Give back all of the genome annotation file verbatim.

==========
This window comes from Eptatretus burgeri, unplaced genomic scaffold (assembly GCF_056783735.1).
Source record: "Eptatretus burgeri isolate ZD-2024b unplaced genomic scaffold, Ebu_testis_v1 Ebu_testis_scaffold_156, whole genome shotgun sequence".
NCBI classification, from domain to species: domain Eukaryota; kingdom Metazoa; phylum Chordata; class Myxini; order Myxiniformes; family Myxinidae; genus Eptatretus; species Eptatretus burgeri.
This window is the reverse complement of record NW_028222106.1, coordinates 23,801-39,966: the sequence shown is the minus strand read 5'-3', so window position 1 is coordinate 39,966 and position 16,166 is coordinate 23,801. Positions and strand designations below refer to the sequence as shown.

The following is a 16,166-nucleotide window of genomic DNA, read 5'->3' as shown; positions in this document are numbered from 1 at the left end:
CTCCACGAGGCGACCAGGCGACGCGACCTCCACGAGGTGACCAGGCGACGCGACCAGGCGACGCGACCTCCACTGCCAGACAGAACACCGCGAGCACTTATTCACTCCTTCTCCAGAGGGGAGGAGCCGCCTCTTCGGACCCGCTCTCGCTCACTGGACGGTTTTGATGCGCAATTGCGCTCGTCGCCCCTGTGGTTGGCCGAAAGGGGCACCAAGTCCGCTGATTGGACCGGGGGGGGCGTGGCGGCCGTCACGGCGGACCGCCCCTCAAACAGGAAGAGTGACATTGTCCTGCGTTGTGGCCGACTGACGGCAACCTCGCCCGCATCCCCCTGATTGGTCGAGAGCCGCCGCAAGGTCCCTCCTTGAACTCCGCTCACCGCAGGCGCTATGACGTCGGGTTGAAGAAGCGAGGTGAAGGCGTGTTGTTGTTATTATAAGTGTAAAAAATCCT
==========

This window comes from Eptatretus burgeri, unplaced genomic scaffold (assembly GCF_056783735.1).
Source record: "Eptatretus burgeri isolate ZD-2024b unplaced genomic scaffold, Ebu_testis_v1 Ebu_testis_scaffold_156, whole genome shotgun sequence".
NCBI classification, from domain to species: domain Eukaryota; kingdom Metazoa; phylum Chordata; class Myxini; order Myxiniformes; family Myxinidae; genus Eptatretus; species Eptatretus burgeri.
This window is the reverse complement of record NW_028222106.1, coordinates 23,801-39,966: the sequence shown is the minus strand read 5'-3', so window position 1 is coordinate 39,966 and position 16,166 is coordinate 23,801. Positions and strand designations below refer to the sequence as shown.

The following is a 16,166-nucleotide window of genomic DNA, read 5'->3' as shown; positions in this document are numbered from 1 at the left end:
CTCCACGAGGCGACCAGGCGACGCGACCTCCACGAGGTGACCAGGCGACGCGACCAGGCGACGCGACCTCCACTGCCAGACAGAACACCGCGAGCACTTATTCACTCCTTCTCCAGAGGGGAGGAGCCGCCTCTTCGGACCCGCTCTCGCTCACTGGACGGTTTTGATGCGCAATTGCGCTCGTCGCCCCTGTGGTTGGCCGAAAGGGGCACCAAGTCCGCTGATTGGACCGGGGGGGGCGTGGCGGCCGTCACGGCGGACCGCCCCTCAAACAGGAAGAGTGACATTGTCCTGCGTTGTGGCCGACTGACGGCAACCTCGCCCGCATCCCCCTGATTGGTCGAGAGCCGCCGCAAGGTCCCTCCTTGAACTCCGCTCACCGCAGGCGCTATGACGTCGGGTTGAAGAAGCGAGGTGAAGGCGTGTTGTTGTTATTATAAGTGTAAAAAATCCT